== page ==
After touring the museum, I visited the post office and bought 2 books of “vintage seed package” stamps.  I haven’t written to my daughters in awhile – maybe I’ll get out the colored pencils today and get drawing.

Badges and Treasure

Girl Scout Badges

Self discovery takes many forms.  Assessments can be helpful to uncover your strengths, interests and abilities. You can be a tourist in your own home and examine bookshelves and spaces, music and tools.  But I found the most helpful clue hiding in my closet and discovered that my interests and passions were there all along.

My mom had kept my Girl Scout sash for safekeeping and I was a little startled when I looked more closely at the collection of badges.  It was all there.  The hobo bandana (it’s called a bindle – there’s an official term) hinted at my inner vagabond and the footsteps and tent foreshadowed my cross-country walk and many camping adventures.  There is the dutch oven and grill, different than my titanium cookware and compact camping stove, but with the same function and simple pleasure.  The sculpture, palette and brushes, tools, basket and yarn doll bring back memories of craft-making with my daughters and a forgotten love of drawing, painting and clay.  The treble and bass clef are a nod to my enjoyment of music and the ingredients are evidence of the beginning of a lifetime of cooking and culinary exploration.  I don’t experience much of the four seasons down here in Texas, but remember watching in anticipation for the first spring flowers and loving Indian summer, cool weather and autumn leaves.

What are your badges?  What activities do you enjoy?  Look closely and find the treasure of you.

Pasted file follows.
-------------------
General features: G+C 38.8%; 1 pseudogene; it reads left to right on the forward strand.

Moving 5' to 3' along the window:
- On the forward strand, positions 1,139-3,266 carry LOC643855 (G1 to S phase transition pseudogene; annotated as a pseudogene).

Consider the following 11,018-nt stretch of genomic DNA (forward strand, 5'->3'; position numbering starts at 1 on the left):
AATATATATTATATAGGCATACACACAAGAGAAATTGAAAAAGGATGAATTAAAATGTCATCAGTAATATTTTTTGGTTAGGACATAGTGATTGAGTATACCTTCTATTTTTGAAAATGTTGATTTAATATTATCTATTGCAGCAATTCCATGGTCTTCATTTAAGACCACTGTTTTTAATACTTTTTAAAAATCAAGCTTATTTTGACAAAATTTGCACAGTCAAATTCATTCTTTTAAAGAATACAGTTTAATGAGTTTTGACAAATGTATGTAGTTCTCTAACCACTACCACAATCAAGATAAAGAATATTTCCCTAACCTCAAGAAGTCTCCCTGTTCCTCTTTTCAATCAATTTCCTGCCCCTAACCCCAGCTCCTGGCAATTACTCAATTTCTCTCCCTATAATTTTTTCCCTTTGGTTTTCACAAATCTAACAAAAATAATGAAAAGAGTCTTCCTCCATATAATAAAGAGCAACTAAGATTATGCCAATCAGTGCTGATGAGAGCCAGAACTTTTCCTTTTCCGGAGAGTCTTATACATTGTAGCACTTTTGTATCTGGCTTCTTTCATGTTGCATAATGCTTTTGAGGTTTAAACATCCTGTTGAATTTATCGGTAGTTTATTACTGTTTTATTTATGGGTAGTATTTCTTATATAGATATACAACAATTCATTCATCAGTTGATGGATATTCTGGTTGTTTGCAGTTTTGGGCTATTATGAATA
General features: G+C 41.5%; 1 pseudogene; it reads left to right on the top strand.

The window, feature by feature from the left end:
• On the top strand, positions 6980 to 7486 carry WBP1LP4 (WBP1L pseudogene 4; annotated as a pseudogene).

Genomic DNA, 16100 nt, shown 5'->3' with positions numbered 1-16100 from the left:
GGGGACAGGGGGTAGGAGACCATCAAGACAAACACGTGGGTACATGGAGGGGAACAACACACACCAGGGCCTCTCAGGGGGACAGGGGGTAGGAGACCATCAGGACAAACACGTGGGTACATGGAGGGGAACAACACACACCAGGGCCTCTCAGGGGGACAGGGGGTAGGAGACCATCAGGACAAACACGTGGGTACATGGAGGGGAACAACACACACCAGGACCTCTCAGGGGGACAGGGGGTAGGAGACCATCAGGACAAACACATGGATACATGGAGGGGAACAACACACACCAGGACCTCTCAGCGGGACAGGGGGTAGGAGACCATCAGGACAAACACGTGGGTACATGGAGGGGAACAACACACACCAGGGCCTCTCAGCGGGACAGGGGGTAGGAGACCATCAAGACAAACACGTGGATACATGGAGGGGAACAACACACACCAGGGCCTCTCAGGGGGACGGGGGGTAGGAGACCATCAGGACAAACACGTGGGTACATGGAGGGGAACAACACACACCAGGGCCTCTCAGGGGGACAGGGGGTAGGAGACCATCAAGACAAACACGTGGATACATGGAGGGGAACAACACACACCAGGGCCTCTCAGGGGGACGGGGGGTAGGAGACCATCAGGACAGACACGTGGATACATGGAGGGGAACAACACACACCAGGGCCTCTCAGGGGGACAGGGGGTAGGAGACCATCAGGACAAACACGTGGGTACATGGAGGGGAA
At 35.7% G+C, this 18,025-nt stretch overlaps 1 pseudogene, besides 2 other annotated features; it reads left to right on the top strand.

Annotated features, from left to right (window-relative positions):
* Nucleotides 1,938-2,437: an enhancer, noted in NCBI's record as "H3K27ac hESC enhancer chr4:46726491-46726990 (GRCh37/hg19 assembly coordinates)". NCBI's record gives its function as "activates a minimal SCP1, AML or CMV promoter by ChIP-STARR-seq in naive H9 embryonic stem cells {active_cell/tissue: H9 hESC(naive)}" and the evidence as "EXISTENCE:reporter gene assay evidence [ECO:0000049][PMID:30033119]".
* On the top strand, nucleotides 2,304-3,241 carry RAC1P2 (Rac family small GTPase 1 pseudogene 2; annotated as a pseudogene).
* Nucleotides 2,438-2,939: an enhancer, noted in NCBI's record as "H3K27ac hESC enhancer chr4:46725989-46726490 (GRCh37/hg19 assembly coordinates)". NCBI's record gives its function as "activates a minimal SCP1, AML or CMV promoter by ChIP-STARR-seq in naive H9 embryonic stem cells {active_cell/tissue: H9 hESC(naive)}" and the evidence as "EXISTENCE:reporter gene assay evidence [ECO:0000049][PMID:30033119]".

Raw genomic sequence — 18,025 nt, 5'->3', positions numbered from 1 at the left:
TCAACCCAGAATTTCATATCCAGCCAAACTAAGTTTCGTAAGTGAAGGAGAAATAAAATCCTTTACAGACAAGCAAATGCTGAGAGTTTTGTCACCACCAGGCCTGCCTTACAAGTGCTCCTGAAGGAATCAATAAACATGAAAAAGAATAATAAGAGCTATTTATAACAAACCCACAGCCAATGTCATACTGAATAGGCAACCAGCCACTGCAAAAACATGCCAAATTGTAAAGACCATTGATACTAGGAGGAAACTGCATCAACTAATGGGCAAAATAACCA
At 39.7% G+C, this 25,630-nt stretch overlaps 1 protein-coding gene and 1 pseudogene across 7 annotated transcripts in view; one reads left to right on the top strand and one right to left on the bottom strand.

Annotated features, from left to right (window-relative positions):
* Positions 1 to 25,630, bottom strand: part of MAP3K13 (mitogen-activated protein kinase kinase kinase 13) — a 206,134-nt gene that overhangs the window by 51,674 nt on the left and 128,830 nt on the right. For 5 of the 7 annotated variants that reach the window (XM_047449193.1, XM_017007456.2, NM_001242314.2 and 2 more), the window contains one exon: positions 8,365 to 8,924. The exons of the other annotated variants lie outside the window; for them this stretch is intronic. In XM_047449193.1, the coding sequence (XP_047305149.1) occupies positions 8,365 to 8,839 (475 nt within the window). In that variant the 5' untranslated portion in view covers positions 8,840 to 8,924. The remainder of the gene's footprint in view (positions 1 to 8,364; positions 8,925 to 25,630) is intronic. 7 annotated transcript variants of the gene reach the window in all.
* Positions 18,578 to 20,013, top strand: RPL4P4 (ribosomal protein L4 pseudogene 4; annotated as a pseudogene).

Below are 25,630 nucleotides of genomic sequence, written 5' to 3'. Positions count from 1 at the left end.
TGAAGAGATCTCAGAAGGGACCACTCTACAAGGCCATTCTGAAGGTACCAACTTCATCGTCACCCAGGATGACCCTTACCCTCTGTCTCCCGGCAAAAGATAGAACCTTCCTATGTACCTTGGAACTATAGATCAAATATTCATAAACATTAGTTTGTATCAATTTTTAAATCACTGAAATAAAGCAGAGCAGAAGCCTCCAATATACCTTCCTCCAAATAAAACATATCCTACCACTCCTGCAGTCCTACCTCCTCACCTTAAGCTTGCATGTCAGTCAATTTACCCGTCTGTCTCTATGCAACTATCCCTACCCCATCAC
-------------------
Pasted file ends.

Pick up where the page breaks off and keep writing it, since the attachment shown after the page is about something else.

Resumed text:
How to Attract Followers and Build a Blogging Community

Sending up a flare

Sending up a flare

“It’s kind of like, when you make a film, you’re on this ocean at night. It’s black. There’s nothing. And I’m out there in my little boat. I send up a flare, saying “these are my thoughts.”  And you discover there’s a lot of other people out there in their little life rafts, thinking ‘Oh! I’m not alone! These thoughts exist!'”  (Terry Gilliam on film making)

To me, that’s exactly what blogging is like.  Your goal may not be to broadcast wildly and attract the multitudes, but chances are good that you are blogging because you’d like to connect with others.  Otherwise, you’d probably be writing in your diary or keeping a private stash of your photos.

So how can you attract followers?  Even better, how can you build a community?  In the months that I’ve been blogging, I’ve learned everything from you!  I’m not an expert, but I’ve seen unique approaches and connected with some remarkable people and can only tell you what works in my opinion.  There’s no handbook but here are some lessons learned.

1.  The naming is the hardest part.  A name tells others about you and the purpose of your blog.  A good name should be clever and/or clear.  For example, More Than Bratwurst features great contemporary and traditional German recipes and FrugalFeeding is about eating well on a budget.

2.  It’s all About you.  The “About” section of your blog or Gravatar bio is an opportunity to tell about yourself and connect with others.  How would you describe yourself or your blog in a 140 character tweet?  The first blog I followed on WordPress was The Edmonton Tourist.  Why?  Because of her “About Me” that described the decision to become a tourist in her own life.  I was hooked.